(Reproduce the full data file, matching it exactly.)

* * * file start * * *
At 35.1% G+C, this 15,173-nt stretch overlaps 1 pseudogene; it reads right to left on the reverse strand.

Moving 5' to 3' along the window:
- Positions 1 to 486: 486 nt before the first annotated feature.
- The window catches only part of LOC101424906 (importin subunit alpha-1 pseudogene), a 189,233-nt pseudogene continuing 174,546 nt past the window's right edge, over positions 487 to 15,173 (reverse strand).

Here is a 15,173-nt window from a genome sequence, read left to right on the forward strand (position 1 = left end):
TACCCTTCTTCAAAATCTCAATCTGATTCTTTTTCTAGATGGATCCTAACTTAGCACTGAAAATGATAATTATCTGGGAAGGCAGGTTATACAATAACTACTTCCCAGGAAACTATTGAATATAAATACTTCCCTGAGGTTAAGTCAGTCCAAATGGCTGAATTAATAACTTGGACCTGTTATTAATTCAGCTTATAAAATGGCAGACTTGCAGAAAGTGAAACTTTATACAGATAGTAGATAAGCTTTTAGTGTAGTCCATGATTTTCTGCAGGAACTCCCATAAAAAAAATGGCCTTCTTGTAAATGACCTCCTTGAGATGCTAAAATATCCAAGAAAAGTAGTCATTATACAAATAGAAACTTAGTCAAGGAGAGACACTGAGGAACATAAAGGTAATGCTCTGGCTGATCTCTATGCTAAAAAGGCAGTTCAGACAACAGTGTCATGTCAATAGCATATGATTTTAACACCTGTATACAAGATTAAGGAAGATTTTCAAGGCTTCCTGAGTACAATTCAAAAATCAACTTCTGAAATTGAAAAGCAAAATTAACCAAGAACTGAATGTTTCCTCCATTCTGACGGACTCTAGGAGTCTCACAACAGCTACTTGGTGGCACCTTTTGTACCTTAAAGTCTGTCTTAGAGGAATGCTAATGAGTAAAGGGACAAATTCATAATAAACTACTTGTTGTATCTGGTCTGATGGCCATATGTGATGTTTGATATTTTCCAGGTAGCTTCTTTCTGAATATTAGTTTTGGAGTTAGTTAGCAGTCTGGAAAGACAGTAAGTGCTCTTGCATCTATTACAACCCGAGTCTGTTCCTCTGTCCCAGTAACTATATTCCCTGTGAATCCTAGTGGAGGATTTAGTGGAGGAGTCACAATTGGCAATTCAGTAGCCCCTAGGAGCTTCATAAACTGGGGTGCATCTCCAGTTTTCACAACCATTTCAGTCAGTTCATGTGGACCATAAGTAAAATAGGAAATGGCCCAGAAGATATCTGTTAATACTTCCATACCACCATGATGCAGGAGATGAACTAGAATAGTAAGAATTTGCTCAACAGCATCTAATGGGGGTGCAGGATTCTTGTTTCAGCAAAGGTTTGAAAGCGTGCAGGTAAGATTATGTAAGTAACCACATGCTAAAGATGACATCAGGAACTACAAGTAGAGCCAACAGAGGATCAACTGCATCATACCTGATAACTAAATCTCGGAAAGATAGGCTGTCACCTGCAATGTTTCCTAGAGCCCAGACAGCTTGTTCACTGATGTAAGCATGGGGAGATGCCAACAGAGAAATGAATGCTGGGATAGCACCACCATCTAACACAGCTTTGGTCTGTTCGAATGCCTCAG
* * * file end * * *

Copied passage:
At 35.1% G+C, this 15,173-nt stretch overlaps 1 pseudogene; it reads right to left on the reverse strand.

Moving 5' to 3' along the window:
- Positions 1 to 486: 486 nt before the first annotated feature.
- The window catches only part of LOC101424906 (importin subunit alpha-1 pseudogene), a 189,233-nt pseudogene continuing 174,546 nt past the window's right edge, over positions 487 to 15,173 (reverse strand).

Here is a 15,173-nt window from a genome sequence, read left to right on the forward strand (position 1 = left end):
TACCCTTCTTCAAAATCTCAATCTGATTCTTTTTCTAGATGGATCCTAACTTAGCACTGAAAATGATAATTATCTGGGAAGGCAGGTTATACAATAACTACTTCCCAGGAAACTATTGAATATAAATACTTCCCTGAGGTTAAGTCAGTCCAAATGGCTGAATTAATAACTTGGACCTGTTATTAATTCAGCTTATAAAATGGCAGACTTGCAGAAAGTGAAACTTTATACAGATAGTAGATAAGCTTTTAGTGTAGTCCATGATTTTCTGCAGGAACTCCCATAAAAAAAATGGCCTTCTTGTAAATGACCTCCTTGAGATGCTAAAATATCCAAGAAAAGTAGTCATTATACAAATAGAAACTTAGTCAAGGAGAGACACTGAGGAACATAAAGGTAATGCTCTGGCTGATCTCTATGCTAAAAAGGCAGTTCAGACAACAGTGTCATGTCAATAGCATATGATTTTAACACCTGTATACAAGATTAAGGAAGATTTTCAAGGCTTCCTGAGTACAATTCAAAAATCAACTTCTGAAATTGAAAAGCAAAATTAACCAAGAACTGAATGTTTCCTCCATTCTGACGGACTCTAGGAGTCTCACAACAGCTACTTGGTGGCACCTTTTGTACCTTAAAGTCTGTCTTAGAGGAATGCTAATGAGTAAAGGGACAAATTCATAATAAACTACTTGTTGTATCTGGTCTGATGGCCATATGTGATGTTTGATATTTTCCAGGTAGCTTCTTTCTGAATATTAGTTTTGGAGTTAGTTAGCAGTCTGGAAAGACAGTAAGTGCTCTTGCATCTATTACAACCCGAGTCTGTTCCTCTGTCCCAGTAACTATATTCCCTGTGAATCCTAGTGGAGGATTTAGTGGAGGAGTCACAATTGGCAATTCAGTAGCCCCTAGGAGCTTCATAAACTGGGGTGCATCTCCAGTTTTCACAACCATTTCAGTCAGTTCATGTGGACCATAAGTAAAATAGGAAATGGCCCAGAAGATATCTGTTAATACTTCCATACCACCATGATGCAGGAGATGAACTAGAATAGTAAGAATTTGCTCAACAGCATCTAATGGGGGTGCAGGATTCTTGTTTCAGCAAAGGTTTGAAAGCGTGCAGGTAAGATTATGTAAGTAACCACATGCTAAAGATGACATCAGGAACTACAAGTAGAGCCAACAGAGGATCAACTGCATCATACCTGATAACTAAATCTCGGAAAGATAGGCTGTCACCTGCAATGTTTCCTAGAGCCCAGACAGCTTGTTCACTGATGTAAGCATGGGGAGATGCCAACAGAGAAATGAATGCTGGGATAGCACCACCATCTAACACAGCTTTGGTCTGTTCGAATGCCTCAG